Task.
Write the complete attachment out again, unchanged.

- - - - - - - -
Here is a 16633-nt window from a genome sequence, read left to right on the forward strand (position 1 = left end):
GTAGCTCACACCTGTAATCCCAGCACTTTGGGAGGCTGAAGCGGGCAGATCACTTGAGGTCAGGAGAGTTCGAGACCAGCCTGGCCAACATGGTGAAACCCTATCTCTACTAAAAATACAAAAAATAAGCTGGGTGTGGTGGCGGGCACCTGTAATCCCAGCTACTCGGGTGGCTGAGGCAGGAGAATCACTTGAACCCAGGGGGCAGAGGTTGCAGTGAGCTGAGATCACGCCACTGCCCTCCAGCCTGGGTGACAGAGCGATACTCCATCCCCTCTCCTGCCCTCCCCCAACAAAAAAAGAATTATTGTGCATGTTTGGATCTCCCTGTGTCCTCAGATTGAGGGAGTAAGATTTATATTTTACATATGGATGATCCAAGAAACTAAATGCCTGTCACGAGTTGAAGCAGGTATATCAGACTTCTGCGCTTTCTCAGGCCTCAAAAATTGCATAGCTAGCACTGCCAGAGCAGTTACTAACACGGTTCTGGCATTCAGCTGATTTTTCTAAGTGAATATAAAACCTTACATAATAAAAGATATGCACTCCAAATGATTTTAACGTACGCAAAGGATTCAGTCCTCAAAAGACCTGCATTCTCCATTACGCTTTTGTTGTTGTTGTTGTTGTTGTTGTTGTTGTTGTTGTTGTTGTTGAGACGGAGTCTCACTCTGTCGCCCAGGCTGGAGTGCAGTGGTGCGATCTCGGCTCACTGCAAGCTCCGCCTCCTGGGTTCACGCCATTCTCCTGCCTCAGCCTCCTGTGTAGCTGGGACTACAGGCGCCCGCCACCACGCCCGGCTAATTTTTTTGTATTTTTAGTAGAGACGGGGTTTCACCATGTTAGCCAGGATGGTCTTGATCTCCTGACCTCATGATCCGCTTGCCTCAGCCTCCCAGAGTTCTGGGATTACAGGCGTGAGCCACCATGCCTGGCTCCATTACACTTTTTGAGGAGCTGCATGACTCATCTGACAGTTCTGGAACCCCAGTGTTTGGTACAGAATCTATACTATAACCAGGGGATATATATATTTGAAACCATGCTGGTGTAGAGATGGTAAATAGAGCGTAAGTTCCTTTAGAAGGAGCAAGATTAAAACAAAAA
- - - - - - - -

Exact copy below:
Here is a 16633-nt window from a genome sequence, read left to right on the forward strand (position 1 = left end):
GTAGCTCACACCTGTAATCCCAGCACTTTGGGAGGCTGAAGCGGGCAGATCACTTGAGGTCAGGAGAGTTCGAGACCAGCCTGGCCAACATGGTGAAACCCTATCTCTACTAAAAATACAAAAAATAAGCTGGGTGTGGTGGCGGGCACCTGTAATCCCAGCTACTCGGGTGGCTGAGGCAGGAGAATCACTTGAACCCAGGGGGCAGAGGTTGCAGTGAGCTGAGATCACGCCACTGCCCTCCAGCCTGGGTGACAGAGCGATACTCCATCCCCTCTCCTGCCCTCCCCCAACAAAAAAAGAATTATTGTGCATGTTTGGATCTCCCTGTGTCCTCAGATTGAGGGAGTAAGATTTATATTTTACATATGGATGATCCAAGAAACTAAATGCCTGTCACGAGTTGAAGCAGGTATATCAGACTTCTGCGCTTTCTCAGGCCTCAAAAATTGCATAGCTAGCACTGCCAGAGCAGTTACTAACACGGTTCTGGCATTCAGCTGATTTTTCTAAGTGAATATAAAACCTTACATAATAAAAGATATGCACTCCAAATGATTTTAACGTACGCAAAGGATTCAGTCCTCAAAAGACCTGCATTCTCCATTACGCTTTTGTTGTTGTTGTTGTTGTTGTTGTTGTTGTTGTTGTTGTTGTTGAGACGGAGTCTCACTCTGTCGCCCAGGCTGGAGTGCAGTGGTGCGATCTCGGCTCACTGCAAGCTCCGCCTCCTGGGTTCACGCCATTCTCCTGCCTCAGCCTCCTGTGTAGCTGGGACTACAGGCGCCCGCCACCACGCCCGGCTAATTTTTTTGTATTTTTAGTAGAGACGGGGTTTCACCATGTTAGCCAGGATGGTCTTGATCTCCTGACCTCATGATCCGCTTGCCTCAGCCTCCCAGAGTTCTGGGATTACAGGCGTGAGCCACCATGCCTGGCTCCATTACACTTTTTGAGGAGCTGCATGACTCATCTGACAGTTCTGGAACCCCAGTGTTTGGTACAGAATCTATACTATAACCAGGGGATATATATATTTGAAACCATGCTGGTGTAGAGATGGTAAATAGAGCGTAAGTTCCTTTAGAAGGAGCAAGATTAAAACAAAAA